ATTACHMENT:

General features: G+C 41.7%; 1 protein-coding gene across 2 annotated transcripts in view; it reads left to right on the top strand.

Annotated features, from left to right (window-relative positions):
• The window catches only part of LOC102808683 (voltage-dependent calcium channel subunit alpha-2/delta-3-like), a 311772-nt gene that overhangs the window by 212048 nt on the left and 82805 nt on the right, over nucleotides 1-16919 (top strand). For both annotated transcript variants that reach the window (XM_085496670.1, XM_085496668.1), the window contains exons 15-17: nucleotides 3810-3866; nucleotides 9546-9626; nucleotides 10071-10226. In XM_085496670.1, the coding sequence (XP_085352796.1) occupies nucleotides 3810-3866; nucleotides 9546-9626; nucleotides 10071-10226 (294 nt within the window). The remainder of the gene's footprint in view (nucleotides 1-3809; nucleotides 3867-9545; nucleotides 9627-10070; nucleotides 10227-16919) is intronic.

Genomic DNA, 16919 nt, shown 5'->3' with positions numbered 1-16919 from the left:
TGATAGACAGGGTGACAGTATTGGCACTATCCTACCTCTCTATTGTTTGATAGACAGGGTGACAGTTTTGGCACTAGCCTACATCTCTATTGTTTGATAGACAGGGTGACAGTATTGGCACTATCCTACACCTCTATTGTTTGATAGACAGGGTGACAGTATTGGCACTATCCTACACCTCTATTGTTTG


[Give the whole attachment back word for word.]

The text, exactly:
General features: G+C 41.7%; 1 protein-coding gene across 2 annotated transcripts in view; it reads left to right on the top strand.

Annotated features, from left to right (window-relative positions):
• The window catches only part of LOC102808683 (voltage-dependent calcium channel subunit alpha-2/delta-3-like), a 311772-nt gene that overhangs the window by 212048 nt on the left and 82805 nt on the right, over nucleotides 1-16919 (top strand). For both annotated transcript variants that reach the window (XM_085496670.1, XM_085496668.1), the window contains exons 15-17: nucleotides 3810-3866; nucleotides 9546-9626; nucleotides 10071-10226. In XM_085496670.1, the coding sequence (XP_085352796.1) occupies nucleotides 3810-3866; nucleotides 9546-9626; nucleotides 10071-10226 (294 nt within the window). The remainder of the gene's footprint in view (nucleotides 1-3809; nucleotides 3867-9545; nucleotides 9627-10070; nucleotides 10227-16919) is intronic.

Genomic DNA, 16919 nt, shown 5'->3' with positions numbered 1-16919 from the left:
TGATAGACAGGGTGACAGTATTGGCACTATCCTACCTCTCTATTGTTTGATAGACAGGGTGACAGTTTTGGCACTAGCCTACATCTCTATTGTTTGATAGACAGGGTGACAGTATTGGCACTATCCTACACCTCTATTGTTTGATAGACAGGGTGACAGTATTGGCACTATCCTACACCTCTATTGTTTG